New data from the United Nations on the military advances by a resurgent Taliban is alarming for what it says about the deteriorating security situation in Afghanistan — and what it suggests about the American military’s honesty about what is happening there.
The fall of Kunduz two weeks ago was a startling sign of how the Taliban has reasserted itself, wresting a northern city from the control of the NATO-trained Afghan Security Forces, who are not doing a great job of showing they are up to defending their country. The United Nations data, reported by The Times on Monday and backed up by interviews with local officials, paint an even bleaker picture of an expanding insurgency that has spread through more of Afghanistan than at any point since the Taliban government was deposed at the end of 2001.
Compiled in early September before the latest uptick in violence, the data shows that United Nations officials have rated the threat level as high or extreme in about half of the country’s administrative districts. Contrast that with the assessment offered by Gen. John Campbell, the American commander in Afghanistan, when he testified before the Senate Armed Services Committee last week. “The Afghan security forces have displayed courage and resilience,” he said. “They’re still holding. The Afghan government retains control of Kabul, of Highway One, its provincial capitals and nearly all of the district centers.”
According to The Times’s Rod Nordland and Joseph Goldstein, Highway One, which connects all of Afghanistan’s main cities, has long suffered repeated Taliban attacks; in recent weeks, the insurgents have cut a highway in Baghlan Province, which had been an uncontested government stronghold. Meanwhile, in many districts that are nominally under government control, like Musa Qala in Helmand Province and Charchino in Oruzgan Province, Afghan military forces hold only the government buildings in the district center and are under constant siege by the insurgents.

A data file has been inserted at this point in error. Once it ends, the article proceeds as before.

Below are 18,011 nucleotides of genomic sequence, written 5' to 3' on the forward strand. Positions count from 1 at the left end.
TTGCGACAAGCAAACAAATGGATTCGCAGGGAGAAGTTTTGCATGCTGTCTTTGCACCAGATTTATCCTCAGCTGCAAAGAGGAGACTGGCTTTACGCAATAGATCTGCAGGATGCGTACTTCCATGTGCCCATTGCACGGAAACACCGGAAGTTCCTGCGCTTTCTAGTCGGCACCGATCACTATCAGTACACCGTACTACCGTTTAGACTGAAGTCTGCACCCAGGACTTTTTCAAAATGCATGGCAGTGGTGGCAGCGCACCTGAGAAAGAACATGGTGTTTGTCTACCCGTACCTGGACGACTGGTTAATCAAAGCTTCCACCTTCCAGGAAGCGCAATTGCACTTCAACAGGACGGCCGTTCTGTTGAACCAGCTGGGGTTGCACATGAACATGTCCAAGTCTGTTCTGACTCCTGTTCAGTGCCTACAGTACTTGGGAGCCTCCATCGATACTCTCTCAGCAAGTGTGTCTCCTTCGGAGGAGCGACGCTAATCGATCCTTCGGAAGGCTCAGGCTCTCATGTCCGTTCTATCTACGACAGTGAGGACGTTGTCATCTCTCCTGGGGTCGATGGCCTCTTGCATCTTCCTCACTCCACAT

Administration officials say General Campbell has been forthright in private about the challenges faced by the Afghan Security Forces as well as about the political divisions within the unity government. These officials argue that President Obama understood when he ordered the withdrawal of most American troops that the Afhgans would not be able to secure the whole country right away. They say Afghan forces fought hard and have suffered thousands of casualties, even though they failed to hold Kunduz and have yet to field an air force.
But the contrast between the image offered by the Pentagon and the reality on the ground as portrayed in the United Nations report and the Times article raises far-too-familiar memories of the Pentagon’s habit of manipulating the facts to maintain public support for wars that are going badly. That was powerfully true in Vietnam, but also in Iraq, and at other times in Afghanistan. American military officials far too often have provided misleadingly upbeat assessments of battlefield efforts and belittled reporting that contradicted their narrative.
Now, at the request of Afghan officials, Mr. Obama is considering whether to delay the withdrawal of the remaining 9,800 American troops.
As long as this country has troops and money invested in Afghanistan, Congress and the public need to hear the truth about how the mission is going. That truth will come out, sooner or later, and, meanwhile, trying to hide it just feeds people’s cynicism about government and the military and can produce disastrous policy.